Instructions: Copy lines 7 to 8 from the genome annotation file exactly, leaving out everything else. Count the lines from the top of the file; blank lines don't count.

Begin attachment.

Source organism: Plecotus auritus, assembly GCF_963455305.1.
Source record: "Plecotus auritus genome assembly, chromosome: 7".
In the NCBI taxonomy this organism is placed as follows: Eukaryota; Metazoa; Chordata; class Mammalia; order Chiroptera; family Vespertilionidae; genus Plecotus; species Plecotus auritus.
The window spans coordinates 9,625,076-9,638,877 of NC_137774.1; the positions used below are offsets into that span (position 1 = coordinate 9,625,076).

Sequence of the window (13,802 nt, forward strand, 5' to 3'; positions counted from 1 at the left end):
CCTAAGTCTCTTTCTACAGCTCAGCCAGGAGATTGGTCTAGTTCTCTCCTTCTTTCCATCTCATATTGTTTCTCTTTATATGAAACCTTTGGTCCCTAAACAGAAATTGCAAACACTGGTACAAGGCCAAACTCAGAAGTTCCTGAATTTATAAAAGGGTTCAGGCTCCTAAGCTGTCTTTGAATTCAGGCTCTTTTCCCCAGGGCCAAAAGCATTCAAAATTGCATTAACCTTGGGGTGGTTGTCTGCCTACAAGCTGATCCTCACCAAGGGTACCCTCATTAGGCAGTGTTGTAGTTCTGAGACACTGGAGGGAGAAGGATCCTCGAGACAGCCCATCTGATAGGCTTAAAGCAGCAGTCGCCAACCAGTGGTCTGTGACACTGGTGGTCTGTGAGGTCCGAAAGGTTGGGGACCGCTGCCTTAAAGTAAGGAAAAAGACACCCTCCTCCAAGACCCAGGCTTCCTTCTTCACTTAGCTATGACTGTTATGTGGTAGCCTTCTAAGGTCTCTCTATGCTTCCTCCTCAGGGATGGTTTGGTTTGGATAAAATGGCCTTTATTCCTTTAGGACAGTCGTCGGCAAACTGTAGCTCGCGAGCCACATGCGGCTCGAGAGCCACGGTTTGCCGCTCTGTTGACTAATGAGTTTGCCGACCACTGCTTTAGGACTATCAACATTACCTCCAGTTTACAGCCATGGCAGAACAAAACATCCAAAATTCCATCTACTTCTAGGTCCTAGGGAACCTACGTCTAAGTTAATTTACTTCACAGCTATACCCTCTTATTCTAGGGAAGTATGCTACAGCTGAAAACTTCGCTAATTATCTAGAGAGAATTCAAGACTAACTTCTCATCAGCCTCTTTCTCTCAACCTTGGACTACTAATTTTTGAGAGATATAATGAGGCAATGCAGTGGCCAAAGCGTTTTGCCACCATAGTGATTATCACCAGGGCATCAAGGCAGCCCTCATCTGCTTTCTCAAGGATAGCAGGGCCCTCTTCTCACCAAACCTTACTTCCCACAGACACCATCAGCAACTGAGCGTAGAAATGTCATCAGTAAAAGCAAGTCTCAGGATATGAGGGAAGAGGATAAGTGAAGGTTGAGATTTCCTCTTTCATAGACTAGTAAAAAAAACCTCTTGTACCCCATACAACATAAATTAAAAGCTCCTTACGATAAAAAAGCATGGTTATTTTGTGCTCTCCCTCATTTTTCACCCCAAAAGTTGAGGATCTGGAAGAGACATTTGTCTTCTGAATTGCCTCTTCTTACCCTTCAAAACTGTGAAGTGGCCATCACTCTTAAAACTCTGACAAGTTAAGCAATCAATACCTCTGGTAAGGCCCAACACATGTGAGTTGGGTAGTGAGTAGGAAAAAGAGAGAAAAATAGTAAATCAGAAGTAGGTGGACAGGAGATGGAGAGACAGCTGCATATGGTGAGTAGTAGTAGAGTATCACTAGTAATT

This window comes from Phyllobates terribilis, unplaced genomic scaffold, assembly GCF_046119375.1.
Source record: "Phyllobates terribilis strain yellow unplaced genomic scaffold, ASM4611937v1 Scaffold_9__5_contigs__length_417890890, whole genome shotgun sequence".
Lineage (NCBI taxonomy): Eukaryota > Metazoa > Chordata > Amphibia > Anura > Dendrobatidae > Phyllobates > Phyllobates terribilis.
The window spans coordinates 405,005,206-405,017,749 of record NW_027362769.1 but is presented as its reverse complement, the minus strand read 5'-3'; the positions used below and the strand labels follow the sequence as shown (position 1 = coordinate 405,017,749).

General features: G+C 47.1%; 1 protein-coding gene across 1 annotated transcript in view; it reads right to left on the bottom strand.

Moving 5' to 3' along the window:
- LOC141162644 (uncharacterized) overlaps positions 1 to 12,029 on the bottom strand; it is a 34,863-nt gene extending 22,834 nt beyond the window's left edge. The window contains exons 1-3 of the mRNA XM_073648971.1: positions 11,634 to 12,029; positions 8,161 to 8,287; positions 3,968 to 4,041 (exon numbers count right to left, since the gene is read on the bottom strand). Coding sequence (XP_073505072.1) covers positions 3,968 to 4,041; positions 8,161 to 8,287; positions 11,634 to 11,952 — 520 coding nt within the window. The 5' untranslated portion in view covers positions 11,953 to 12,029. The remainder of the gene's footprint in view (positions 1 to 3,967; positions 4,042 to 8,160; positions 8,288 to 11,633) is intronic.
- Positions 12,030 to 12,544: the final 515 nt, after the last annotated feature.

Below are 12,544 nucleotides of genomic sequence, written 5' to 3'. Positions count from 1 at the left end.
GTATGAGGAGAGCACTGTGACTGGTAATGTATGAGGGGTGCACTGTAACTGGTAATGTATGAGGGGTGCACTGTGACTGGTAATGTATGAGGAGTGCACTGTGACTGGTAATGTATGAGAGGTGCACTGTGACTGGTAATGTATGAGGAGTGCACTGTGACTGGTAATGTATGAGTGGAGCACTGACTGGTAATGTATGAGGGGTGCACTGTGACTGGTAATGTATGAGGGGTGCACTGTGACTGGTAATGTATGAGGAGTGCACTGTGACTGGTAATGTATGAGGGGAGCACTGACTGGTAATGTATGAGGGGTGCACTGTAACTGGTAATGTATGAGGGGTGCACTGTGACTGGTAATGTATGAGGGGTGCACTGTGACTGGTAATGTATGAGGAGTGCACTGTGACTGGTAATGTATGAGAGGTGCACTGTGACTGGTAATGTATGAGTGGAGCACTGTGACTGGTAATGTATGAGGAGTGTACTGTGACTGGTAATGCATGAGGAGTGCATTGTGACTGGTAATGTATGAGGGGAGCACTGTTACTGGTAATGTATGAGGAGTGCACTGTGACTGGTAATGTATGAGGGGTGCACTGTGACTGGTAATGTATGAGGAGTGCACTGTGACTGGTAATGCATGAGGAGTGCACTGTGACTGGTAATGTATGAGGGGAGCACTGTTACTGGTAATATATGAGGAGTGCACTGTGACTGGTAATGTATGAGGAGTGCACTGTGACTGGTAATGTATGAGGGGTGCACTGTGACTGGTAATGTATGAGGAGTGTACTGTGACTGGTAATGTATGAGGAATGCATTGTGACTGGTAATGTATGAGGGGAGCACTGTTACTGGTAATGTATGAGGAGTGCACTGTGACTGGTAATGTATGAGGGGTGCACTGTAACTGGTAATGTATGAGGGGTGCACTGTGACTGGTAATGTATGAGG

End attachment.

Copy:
This window comes from Phyllobates terribilis, unplaced genomic scaffold, assembly GCF_046119375.1.
Source record: "Phyllobates terribilis strain yellow unplaced genomic scaffold, ASM4611937v1 Scaffold_9__5_contigs__length_417890890, whole genome shotgun sequence".